For the last thirty-one years, an alliance of nearly forty small island states have campaigned against global warming – because if it is not checked, some of them will be underwater.
I am old enough to remember when climate change was portrayed as liberal scaremongering. Even into the 1990s and 2000s, the idea of global warming as the result of human activity was somehow controversial. But the mechanism has been understood for a long time. This article famously appeared in a New Zealand newspaper a hundred and ten years ago:
The furnaces of the world are now burning about 2,000,000,000 tons of coal a year. When this is burned, uniting with oxygen, it adds about 7,000,000,000 tons of carbon dioxide to the atmosphere yearly. This tends to make the air a more effective blanket for the earth and to raise its temperature. The effect may be considerable in a few centuries.Coal Consumption Affecting Climate, Rodney and Otamatea Times, Waitemata and Kaipara Gazette, 14 August 1912
While many countries have resisted action against climate change, there is at least one group of states that has been campaigning on this for a long time. And, unsurprisingly, it’s the countries that will sustain some of the worst and first harms of the climate crisis.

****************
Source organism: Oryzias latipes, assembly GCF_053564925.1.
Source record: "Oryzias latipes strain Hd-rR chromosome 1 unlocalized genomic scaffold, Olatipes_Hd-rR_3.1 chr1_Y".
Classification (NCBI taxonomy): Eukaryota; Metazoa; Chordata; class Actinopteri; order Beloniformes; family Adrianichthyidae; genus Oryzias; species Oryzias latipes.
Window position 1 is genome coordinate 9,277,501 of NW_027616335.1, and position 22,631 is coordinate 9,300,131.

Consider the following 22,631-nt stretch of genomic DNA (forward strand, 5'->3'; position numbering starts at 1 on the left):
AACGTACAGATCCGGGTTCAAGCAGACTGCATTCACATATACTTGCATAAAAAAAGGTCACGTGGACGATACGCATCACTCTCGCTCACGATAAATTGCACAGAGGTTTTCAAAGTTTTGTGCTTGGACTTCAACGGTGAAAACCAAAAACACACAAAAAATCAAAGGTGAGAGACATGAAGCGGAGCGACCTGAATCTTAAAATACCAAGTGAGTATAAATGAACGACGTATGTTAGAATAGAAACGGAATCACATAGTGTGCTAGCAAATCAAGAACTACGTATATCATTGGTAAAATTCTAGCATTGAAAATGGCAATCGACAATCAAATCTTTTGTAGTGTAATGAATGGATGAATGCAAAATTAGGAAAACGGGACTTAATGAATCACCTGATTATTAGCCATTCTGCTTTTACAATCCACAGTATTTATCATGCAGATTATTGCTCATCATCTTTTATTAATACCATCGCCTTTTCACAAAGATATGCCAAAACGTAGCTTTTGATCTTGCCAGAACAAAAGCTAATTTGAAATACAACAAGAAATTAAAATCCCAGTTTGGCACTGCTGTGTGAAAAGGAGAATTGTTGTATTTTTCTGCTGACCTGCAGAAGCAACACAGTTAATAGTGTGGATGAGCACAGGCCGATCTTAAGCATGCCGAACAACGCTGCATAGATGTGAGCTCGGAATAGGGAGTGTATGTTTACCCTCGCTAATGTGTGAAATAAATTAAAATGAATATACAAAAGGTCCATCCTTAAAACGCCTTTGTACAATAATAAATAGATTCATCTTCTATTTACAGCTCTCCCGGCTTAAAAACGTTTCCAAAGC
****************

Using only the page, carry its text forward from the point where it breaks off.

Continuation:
Tuvalu is a collection of small islands and atolls in the South Pacific. There are only three independent countries smaller than Tuvalu, and only one (the Vatican City) with fewer people. At its highest point, Tuvalu is just 4.6 metres above sea level. When the sea levels rise, Tuvalu is one of those countries that will go under the waves.
Half the population of Kiribati, another South Pacific country, live on Tarawa atoll. And that atoll is 3 metres high at its apex. But even those island nations with lofty volcanic peaks are under particular threat from climate change. Because of this, in 1990 the island nations of the world banded together to advocate for solutions to the climate crisis. This is AOSIS, the Alliance of Small Island States.
Currently, AOSIS has thirty-nine members, including countries in the Pacific, Atlantic, Indian Ocean, and the Caribbean. They don’t have a lot of political or economic clout, but they have the rhetorical upper hand and excellent media savvy. I particularly enjoyed the rather pointed underwater cabinet meeting in the Maldives in 2009, and Tuvalu’s big protest at the Copenhagen Climate Change conference that same year. Time will tell if the rest of the world can do right by them all.